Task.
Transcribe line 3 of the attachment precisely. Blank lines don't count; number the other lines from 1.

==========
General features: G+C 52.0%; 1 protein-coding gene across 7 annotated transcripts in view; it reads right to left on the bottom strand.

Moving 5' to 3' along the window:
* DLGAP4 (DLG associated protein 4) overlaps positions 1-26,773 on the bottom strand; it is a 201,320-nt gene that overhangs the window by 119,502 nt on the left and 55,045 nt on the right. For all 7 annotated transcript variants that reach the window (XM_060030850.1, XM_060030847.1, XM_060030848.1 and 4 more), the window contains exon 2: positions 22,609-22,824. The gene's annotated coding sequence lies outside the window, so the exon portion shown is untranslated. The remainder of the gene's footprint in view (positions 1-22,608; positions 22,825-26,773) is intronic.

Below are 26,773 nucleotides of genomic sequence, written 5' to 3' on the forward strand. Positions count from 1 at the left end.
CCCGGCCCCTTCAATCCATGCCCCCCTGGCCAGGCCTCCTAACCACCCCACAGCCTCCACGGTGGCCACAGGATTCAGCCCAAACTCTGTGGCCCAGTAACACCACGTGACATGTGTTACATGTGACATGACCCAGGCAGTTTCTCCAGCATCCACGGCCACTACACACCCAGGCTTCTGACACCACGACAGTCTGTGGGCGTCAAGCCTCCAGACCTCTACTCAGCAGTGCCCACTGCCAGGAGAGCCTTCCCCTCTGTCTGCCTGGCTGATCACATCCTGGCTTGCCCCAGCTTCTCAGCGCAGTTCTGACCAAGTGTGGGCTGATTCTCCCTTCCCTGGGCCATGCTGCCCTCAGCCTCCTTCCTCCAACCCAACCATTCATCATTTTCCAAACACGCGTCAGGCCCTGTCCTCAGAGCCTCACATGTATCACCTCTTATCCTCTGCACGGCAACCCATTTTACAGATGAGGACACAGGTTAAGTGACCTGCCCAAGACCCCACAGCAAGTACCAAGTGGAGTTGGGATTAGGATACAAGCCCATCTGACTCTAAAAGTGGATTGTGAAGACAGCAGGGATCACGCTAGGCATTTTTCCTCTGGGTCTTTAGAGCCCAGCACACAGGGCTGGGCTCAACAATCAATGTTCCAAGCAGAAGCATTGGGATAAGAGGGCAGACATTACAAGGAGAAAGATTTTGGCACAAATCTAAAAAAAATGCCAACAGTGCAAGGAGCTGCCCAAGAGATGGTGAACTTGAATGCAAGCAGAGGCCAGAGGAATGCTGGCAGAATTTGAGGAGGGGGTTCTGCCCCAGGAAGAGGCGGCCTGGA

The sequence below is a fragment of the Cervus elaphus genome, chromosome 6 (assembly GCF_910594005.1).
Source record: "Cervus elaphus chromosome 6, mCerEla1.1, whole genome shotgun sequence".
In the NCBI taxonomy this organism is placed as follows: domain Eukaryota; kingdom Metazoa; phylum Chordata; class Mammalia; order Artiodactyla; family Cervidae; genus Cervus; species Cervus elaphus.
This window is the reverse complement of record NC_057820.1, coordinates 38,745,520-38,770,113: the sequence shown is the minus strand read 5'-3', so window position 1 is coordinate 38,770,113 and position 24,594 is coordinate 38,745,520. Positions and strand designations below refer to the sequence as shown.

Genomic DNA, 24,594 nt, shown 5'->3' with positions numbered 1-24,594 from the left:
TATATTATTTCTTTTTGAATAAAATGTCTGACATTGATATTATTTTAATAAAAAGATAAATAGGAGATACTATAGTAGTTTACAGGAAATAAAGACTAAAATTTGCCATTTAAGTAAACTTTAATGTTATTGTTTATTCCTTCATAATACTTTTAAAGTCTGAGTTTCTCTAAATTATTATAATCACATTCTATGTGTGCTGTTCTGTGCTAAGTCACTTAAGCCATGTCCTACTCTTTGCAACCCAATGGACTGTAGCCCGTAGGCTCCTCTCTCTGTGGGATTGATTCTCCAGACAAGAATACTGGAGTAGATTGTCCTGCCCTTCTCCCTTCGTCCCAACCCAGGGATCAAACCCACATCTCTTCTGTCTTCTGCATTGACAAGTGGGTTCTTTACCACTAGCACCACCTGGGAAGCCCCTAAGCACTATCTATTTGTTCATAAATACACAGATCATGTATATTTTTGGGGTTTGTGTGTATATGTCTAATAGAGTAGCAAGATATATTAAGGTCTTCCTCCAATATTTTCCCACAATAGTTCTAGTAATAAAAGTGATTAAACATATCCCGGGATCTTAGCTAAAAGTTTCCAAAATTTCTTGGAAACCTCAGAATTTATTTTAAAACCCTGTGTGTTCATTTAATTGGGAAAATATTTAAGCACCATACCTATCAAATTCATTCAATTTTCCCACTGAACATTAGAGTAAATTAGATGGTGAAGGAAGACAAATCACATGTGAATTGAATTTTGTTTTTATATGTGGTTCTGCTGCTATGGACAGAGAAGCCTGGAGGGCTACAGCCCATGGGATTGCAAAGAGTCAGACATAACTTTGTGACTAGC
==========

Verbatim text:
* DLGAP4 (DLG associated protein 4) overlaps positions 1-26,773 on the bottom strand; it is a 201,320-nt gene that overhangs the window by 119,502 nt on the left and 55,045 nt on the right. For all 7 annotated transcript variants that reach the window (XM_060030850.1, XM_060030847.1, XM_060030848.1 and 4 more), the window contains exon 2: positions 22,609-22,824. The gene's annotated coding sequence lies outside the window, so the exon portion shown is untranslated. The remainder of the gene's footprint in view (positions 1-22,608; positions 22,825-26,773) is intronic.